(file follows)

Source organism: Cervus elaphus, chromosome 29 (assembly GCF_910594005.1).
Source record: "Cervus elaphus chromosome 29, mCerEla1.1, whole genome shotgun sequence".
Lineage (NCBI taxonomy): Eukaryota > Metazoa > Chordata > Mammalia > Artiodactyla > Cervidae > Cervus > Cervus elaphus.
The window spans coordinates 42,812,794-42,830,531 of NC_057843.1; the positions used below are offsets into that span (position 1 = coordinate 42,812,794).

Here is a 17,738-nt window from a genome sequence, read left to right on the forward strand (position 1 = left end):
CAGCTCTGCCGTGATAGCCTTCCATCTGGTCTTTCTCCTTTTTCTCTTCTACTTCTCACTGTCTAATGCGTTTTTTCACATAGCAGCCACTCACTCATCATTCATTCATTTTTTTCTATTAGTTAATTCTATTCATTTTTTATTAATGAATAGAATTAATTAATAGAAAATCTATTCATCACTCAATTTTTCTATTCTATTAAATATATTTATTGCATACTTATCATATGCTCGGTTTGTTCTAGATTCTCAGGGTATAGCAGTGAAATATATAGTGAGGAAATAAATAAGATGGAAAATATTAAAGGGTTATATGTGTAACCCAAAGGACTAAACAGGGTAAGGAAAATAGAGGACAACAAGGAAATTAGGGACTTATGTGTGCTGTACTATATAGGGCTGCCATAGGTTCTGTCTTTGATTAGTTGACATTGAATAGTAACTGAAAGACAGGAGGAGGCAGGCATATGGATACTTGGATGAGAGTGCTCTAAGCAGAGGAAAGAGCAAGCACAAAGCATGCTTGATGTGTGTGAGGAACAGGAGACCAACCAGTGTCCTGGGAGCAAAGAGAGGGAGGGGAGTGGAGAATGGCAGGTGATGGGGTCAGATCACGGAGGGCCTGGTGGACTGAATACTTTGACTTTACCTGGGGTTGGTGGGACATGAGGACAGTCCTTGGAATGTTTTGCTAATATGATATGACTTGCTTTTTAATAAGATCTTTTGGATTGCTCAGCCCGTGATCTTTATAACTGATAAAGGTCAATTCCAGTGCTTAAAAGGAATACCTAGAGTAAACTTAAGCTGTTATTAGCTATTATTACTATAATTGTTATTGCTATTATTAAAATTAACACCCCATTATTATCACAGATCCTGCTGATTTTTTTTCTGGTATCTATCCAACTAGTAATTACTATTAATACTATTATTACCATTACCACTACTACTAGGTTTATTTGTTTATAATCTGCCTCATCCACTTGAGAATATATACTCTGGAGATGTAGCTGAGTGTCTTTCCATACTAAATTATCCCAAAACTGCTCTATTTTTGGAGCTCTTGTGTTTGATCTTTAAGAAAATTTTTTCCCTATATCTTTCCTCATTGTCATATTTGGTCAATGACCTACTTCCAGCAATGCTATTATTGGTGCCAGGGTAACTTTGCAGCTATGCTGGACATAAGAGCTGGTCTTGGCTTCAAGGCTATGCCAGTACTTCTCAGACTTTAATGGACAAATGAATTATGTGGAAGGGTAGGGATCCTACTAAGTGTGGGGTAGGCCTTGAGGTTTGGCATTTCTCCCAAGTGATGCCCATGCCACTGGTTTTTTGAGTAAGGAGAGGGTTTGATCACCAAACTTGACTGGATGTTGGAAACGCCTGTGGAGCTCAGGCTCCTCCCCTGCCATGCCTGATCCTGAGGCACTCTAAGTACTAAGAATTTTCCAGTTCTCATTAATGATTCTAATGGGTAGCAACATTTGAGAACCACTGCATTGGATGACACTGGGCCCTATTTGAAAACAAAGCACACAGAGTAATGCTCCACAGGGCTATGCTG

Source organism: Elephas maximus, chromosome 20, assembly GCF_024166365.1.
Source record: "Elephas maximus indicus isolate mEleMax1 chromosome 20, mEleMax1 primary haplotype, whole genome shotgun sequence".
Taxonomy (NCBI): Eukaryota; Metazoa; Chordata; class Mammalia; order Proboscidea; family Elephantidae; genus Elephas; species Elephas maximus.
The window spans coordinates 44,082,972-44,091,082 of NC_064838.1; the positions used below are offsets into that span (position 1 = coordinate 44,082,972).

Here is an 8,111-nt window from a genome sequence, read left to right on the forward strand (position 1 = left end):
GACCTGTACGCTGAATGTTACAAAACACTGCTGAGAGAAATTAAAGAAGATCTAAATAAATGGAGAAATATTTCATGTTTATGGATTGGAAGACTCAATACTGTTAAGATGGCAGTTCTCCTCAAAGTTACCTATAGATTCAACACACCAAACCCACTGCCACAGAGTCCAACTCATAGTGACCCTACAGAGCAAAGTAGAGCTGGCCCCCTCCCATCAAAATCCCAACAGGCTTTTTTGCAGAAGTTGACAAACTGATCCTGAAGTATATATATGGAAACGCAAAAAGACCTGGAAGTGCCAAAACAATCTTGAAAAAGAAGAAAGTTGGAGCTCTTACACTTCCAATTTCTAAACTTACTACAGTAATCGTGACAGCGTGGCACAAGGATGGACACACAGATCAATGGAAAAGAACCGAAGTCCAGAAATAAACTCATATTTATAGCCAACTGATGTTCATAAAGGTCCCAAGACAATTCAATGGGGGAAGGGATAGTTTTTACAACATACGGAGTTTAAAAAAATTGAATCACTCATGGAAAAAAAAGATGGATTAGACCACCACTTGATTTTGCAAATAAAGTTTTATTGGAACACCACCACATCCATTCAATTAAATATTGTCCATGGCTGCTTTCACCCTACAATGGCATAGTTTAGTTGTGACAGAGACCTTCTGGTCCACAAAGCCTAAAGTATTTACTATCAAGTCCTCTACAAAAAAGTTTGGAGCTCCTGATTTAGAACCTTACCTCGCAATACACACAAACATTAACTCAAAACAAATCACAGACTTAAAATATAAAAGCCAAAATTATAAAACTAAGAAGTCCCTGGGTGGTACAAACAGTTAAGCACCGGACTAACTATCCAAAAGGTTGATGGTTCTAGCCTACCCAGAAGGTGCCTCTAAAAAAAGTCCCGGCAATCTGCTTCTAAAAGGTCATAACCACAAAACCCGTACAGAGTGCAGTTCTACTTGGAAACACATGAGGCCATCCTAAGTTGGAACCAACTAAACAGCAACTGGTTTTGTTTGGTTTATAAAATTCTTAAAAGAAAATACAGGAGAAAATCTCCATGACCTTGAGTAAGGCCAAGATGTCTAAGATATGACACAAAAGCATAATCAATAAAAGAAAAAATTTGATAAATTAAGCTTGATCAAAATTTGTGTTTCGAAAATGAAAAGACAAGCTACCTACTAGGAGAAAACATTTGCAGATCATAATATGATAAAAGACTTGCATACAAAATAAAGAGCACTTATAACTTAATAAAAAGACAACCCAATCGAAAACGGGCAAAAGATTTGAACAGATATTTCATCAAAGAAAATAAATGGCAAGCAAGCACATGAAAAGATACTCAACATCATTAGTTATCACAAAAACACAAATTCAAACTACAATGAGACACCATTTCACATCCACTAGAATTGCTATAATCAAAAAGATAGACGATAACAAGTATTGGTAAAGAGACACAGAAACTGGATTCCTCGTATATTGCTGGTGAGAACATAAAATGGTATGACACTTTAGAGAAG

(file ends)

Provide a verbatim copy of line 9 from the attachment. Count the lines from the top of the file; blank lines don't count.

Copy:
Taxonomy (NCBI): Eukaryota; Metazoa; Chordata; class Mammalia; order Proboscidea; family Elephantidae; genus Elephas; species Elephas maximus.